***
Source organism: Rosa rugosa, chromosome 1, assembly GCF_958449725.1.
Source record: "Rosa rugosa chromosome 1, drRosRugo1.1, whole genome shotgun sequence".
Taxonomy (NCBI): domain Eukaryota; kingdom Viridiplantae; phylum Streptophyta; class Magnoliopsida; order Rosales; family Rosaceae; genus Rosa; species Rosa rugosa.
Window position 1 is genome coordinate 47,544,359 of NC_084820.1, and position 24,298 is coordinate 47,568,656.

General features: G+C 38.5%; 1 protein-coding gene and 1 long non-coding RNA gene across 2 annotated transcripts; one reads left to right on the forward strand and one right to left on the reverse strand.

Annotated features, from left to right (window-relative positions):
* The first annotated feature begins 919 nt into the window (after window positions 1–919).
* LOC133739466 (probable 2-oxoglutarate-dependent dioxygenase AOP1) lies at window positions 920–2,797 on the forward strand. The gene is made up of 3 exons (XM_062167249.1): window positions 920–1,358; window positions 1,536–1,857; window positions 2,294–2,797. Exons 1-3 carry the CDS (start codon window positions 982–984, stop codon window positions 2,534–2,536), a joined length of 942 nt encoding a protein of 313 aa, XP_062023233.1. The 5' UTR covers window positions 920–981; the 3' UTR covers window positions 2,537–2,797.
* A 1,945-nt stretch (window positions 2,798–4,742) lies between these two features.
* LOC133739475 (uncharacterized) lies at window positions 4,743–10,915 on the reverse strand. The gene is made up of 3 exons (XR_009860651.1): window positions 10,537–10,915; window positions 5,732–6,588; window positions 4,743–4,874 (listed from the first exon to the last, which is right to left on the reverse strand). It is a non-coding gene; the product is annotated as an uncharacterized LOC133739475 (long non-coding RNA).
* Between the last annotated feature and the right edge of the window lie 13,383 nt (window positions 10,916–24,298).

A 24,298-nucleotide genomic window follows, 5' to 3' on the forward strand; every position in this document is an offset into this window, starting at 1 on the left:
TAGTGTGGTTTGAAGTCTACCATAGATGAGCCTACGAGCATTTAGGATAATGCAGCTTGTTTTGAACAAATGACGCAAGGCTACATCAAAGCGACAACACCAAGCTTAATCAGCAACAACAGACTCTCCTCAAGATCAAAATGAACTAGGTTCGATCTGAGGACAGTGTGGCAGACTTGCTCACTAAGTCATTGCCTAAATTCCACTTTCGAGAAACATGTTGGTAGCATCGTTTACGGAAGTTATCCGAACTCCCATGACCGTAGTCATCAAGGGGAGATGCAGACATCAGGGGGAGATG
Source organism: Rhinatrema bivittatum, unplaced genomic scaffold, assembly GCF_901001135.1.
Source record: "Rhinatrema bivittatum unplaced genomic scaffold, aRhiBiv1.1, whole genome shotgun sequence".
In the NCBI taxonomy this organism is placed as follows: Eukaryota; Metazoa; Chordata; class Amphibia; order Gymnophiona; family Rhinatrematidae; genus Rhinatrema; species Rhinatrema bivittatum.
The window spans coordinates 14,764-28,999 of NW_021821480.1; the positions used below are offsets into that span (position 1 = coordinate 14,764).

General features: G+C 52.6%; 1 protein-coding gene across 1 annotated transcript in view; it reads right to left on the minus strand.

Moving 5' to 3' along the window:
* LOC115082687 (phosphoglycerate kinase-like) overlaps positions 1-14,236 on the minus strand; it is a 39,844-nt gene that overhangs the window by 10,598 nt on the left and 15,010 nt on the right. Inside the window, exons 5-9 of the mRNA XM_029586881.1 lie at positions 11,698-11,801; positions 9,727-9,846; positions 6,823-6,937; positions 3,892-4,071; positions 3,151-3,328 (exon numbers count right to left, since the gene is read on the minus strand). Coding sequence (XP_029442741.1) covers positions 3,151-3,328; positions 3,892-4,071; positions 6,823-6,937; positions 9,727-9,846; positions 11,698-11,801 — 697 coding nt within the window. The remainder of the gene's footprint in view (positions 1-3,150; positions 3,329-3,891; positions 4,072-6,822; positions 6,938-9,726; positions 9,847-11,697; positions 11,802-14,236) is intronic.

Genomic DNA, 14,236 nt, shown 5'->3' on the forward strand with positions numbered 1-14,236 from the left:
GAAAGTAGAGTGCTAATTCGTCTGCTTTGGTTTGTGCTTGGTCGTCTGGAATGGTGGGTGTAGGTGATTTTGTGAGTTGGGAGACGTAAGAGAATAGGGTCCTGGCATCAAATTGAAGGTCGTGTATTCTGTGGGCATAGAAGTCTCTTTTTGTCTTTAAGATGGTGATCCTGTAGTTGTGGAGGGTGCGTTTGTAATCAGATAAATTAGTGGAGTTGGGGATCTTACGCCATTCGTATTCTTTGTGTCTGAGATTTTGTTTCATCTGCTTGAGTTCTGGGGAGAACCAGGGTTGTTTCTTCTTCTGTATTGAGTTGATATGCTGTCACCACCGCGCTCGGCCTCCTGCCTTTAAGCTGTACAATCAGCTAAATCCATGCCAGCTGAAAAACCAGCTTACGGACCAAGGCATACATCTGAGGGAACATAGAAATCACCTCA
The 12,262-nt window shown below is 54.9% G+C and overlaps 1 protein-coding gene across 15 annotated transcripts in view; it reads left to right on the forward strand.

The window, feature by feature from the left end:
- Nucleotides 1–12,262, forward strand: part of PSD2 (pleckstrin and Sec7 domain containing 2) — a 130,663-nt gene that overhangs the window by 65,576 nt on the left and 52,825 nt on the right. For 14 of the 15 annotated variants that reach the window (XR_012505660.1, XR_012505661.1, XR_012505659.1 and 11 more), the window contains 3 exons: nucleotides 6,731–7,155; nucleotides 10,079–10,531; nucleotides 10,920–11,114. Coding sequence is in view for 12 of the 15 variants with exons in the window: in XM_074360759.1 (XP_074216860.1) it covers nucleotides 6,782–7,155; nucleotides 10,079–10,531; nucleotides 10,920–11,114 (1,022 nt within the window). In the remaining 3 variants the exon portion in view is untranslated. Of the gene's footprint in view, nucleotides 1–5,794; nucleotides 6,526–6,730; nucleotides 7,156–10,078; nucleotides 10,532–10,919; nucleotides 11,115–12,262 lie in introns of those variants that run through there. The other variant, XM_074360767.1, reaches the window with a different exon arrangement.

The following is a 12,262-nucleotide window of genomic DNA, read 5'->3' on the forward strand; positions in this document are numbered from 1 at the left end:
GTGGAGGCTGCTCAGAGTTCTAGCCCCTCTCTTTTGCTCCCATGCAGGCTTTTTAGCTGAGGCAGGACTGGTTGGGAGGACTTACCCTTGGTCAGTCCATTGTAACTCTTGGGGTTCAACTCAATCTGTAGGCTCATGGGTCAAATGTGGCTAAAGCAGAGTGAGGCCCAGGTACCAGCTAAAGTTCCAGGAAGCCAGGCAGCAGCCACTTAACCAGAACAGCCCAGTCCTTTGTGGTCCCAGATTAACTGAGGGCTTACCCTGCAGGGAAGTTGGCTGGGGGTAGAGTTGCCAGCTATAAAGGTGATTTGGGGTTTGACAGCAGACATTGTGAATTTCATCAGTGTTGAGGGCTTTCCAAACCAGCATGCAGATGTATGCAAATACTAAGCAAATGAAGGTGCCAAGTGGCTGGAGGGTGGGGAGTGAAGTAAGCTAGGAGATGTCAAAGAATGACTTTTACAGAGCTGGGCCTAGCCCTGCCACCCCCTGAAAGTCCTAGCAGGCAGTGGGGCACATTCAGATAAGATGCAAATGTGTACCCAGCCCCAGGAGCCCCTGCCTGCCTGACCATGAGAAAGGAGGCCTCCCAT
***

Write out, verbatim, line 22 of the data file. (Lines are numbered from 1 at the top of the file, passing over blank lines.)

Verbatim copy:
GAAAGTAGAGTGCTAATTCGTCTGCTTTGGTTTGTGCTTGGTCGTCTGGAATGGTGGGTGTAGGTGATTTTGTGAGTTGGGAGACGTAAGAGAATAGGGTCCTGGCATCAAATTGAAGGTCGTGTATTCTGTGGGCATAGAAGTCTCTTTTTGTCTTTAAGATGGTGATCCTGTAGTTGTGGAGGGTGCGTTTGTAATCAGATAAATTAGTGGAGTTGGGGATCTTACGCCATTCGTATTCTTTGTGTCTGAGATTTTGTTTCATCTGCTTGAGTTCTGGGGAGAACCAGGGTTGTTTCTTCTTCTGTATTGAGTTGATATGCTGTCACCACCGCGCTCGGCCTCCTGCCTTTAAGCTGTACAATCAGCTAAATCCATGCCAGCTGAAAAACCAGCTTACGGACCAAGGCATACATCTGAGGGAACATAGAAATCACCTCA